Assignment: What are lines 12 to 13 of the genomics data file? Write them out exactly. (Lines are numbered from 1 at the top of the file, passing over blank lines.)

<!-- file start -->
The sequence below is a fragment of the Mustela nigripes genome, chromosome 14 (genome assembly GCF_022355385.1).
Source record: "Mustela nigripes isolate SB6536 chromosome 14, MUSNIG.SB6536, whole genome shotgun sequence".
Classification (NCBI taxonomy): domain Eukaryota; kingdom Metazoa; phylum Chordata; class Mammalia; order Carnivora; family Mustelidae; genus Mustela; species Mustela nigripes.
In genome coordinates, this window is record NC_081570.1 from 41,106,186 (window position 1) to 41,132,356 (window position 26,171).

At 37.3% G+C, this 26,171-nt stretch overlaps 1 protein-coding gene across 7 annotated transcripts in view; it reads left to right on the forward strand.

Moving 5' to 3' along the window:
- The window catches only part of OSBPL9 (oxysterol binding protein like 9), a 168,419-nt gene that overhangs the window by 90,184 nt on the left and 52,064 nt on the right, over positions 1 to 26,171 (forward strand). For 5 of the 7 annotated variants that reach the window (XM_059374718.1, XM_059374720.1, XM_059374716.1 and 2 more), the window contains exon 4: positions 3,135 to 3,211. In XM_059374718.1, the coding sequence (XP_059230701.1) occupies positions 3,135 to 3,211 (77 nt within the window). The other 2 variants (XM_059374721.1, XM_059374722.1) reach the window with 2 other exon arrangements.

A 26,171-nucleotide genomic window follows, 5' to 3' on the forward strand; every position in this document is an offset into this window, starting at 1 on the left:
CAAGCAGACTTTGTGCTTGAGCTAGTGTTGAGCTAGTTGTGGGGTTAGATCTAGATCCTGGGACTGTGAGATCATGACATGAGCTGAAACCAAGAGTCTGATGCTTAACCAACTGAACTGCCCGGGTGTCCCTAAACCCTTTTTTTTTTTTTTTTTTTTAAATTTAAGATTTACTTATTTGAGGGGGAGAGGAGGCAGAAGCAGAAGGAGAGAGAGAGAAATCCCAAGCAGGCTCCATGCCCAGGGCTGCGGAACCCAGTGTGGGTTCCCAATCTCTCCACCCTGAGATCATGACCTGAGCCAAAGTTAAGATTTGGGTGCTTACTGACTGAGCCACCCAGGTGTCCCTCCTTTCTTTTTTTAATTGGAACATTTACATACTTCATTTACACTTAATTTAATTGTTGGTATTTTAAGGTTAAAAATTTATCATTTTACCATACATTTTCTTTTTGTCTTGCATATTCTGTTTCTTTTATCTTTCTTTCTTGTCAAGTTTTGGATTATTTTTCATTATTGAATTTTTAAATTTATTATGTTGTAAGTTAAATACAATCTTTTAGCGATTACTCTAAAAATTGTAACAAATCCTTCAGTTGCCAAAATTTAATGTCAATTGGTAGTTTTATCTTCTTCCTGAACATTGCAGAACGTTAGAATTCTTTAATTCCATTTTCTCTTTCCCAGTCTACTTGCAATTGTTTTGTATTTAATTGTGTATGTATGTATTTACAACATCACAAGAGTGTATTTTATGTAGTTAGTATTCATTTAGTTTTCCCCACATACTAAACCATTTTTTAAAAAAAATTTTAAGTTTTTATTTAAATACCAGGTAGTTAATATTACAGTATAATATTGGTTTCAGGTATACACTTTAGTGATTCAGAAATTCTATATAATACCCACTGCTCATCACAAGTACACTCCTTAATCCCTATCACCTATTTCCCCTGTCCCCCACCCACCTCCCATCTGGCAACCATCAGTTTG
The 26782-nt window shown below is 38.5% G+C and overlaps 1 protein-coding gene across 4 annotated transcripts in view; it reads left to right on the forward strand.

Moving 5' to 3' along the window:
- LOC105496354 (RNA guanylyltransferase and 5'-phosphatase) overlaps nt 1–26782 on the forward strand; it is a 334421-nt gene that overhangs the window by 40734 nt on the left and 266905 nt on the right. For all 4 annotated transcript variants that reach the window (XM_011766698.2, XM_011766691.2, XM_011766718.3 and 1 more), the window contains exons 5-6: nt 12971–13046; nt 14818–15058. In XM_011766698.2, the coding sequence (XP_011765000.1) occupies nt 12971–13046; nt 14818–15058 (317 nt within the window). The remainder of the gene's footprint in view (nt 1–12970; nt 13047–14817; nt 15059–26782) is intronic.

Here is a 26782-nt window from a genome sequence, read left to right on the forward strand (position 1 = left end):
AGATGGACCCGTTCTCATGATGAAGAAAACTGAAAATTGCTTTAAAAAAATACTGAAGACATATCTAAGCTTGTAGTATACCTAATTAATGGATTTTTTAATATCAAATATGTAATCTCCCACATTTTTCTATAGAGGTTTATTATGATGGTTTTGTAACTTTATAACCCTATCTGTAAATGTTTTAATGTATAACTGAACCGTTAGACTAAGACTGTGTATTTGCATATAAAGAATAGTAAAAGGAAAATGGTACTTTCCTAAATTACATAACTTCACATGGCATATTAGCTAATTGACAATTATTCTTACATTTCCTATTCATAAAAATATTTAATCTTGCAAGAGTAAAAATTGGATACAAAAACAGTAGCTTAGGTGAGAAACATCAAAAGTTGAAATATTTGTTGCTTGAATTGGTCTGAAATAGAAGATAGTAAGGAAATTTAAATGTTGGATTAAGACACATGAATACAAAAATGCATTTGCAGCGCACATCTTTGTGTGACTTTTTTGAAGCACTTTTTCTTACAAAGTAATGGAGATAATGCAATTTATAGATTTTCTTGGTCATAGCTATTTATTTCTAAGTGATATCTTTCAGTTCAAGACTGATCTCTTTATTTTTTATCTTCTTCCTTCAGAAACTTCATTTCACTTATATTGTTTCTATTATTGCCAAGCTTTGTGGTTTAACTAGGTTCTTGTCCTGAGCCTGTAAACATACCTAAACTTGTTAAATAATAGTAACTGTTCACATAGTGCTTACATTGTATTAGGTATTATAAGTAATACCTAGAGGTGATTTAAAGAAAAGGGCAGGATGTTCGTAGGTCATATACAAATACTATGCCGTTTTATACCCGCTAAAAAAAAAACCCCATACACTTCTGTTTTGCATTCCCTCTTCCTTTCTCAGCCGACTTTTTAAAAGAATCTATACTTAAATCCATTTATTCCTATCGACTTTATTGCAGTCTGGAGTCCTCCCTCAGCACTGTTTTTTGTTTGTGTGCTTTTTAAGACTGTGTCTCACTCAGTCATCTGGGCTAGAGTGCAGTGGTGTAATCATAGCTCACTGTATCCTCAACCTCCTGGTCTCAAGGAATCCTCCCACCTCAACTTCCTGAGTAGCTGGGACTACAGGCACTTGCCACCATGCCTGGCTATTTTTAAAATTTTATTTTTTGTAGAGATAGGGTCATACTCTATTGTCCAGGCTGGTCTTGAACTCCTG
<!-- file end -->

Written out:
- LOC105496354 (RNA guanylyltransferase and 5'-phosphatase) overlaps nt 1–26782 on the forward strand; it is a 334421-nt gene that overhangs the window by 40734 nt on the left and 266905 nt on the right. For all 4 annotated transcript variants that reach the window (XM_011766698.2, XM_011766691.2, XM_011766718.3 and 1 more), the window contains exons 5-6: nt 12971–13046; nt 14818–15058. In XM_011766698.2, the coding sequence (XP_011765000.1) occupies nt 12971–13046; nt 14818–15058 (317 nt within the window). The remainder of the gene's footprint in view (nt 1–12970; nt 13047–14817; nt 15059–26782) is intronic.

Here is a 26782-nt window from a genome sequence, read left to right on the forward strand (position 1 = left end):